Recognizing Poison ivy
Identifying the plant is the first step toward avoiding poison ivy. The popular saying "leaves of three, let them be," is a good rule of thumb, but it's only partially correct. Poison oak or poison ivy will take on a different appearance depending on the environment. The leaves may vary from groups of three, to groups of five, seven, or even nine.
Poison oak is found in the West and Southwest, poison ivy usually grows east of the Rookies, and poison sumac cast ofthe Mississippi River. The plants grow near streams and lakes, and wherever there are warm, humid summers.
Poison ivy grows as a low shrub, vine or climbing vine. It has yellow-green flowers and white barries. Poison oak is a low shrub or small tree with clusters of yellow berries and the oak-like leaves. Poison sumac grows to a tall, rangy shrub producing 7-13 smoothedged leaves, and cream-colored berries. These weeds arc most dangerous in the spring and summer. That's when there is plenty of sap and urushiol content is high, and the plants are easily bruised. Although poison ivy is usually a summer complaint, cases are sometimes reported in winter, when the sticks may be used for firewood, and the vines for Christmas wreaths. The best way to avoid these toxic plants is to know what they look like in your area and where you work, and to learn to recognize them in all seasons.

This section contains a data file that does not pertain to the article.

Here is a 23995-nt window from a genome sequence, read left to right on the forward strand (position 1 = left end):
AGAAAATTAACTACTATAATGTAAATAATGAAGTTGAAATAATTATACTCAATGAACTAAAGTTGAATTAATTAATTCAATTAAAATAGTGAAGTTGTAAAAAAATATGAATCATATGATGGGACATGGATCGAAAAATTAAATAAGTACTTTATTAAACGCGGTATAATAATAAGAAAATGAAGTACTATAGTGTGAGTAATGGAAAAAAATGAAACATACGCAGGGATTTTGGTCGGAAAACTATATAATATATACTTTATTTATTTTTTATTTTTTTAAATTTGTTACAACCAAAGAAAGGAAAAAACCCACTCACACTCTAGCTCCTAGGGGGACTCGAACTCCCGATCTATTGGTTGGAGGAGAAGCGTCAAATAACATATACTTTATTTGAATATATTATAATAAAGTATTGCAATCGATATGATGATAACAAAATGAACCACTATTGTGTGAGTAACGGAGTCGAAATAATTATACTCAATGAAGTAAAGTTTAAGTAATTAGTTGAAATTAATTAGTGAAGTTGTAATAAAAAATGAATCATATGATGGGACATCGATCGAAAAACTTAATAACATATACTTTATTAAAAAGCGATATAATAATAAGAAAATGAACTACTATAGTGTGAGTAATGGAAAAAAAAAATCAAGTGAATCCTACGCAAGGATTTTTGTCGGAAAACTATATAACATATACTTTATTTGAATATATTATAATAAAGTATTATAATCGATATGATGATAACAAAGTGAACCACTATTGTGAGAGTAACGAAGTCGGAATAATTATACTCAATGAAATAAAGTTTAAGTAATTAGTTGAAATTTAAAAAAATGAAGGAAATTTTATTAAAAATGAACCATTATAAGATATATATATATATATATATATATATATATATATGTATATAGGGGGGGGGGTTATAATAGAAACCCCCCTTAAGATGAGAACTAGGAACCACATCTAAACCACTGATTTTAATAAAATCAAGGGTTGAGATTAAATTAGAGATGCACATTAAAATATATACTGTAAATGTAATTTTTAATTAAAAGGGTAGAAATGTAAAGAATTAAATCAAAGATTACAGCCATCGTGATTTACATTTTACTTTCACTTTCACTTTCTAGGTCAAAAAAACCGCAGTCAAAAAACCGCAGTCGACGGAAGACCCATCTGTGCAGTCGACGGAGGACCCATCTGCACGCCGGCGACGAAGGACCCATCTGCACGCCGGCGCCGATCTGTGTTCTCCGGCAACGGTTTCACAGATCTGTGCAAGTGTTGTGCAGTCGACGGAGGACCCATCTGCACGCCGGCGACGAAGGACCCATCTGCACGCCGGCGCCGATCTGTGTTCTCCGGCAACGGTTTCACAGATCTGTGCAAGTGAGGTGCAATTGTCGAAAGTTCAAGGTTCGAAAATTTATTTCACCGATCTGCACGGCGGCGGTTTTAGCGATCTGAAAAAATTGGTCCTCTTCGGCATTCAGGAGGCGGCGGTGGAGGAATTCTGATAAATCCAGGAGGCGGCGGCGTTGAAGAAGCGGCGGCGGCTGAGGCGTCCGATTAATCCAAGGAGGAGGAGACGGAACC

What To Do About Poison ivy
Prevention is the best cure. The best way to avoid the misery of poison ivy is to be on the look-out for the plant whenever you are out-of-doors. what you are looking for, and stay away from it. The weeds can be destroyed with herbicides in your own back yard, but this is not a practical solution for forest preserves and other natural areas. If you are going to be in areas where you know poison oak or ivy is likely to grow, wear long pants and long sleeves, and, whenever possible, gloves and boots. Remember that the plant's virtually invisible, oily resin-urushiol-sticks to almost all surfaces, and can even be carried in the wind if it is burned in a fire. Studies have shown that a sensitive person may develop an internal inflammation from inhaling urushiol In addition, don't let pets run through wooded areas since urushiol may be carried home on their fur.
Barrier creams offer little hope against poison oak and ivy, although new products may offer some protection. These may soon be marketed throughout the United States. Dermatologists are also working on a skin treatment to prevent urushiol from penetrating the skin. Ask your physician about new treatments available that might help to protect you.
Treament--A Poison Ivy Primer
If you think you've had a brush with poison ivy, poison oak or poison sumac, follow this simple procedure:
* Wash all exposed areas with cold running water as soon as you can reach a stream, lake or garden hose. Ifyou can do this within five minutes, the water will neutralize or deactivate the urushiolin the plant's sap and keep it from spreading to other parts of the body. Soap is not necessary, and may even spread the oil.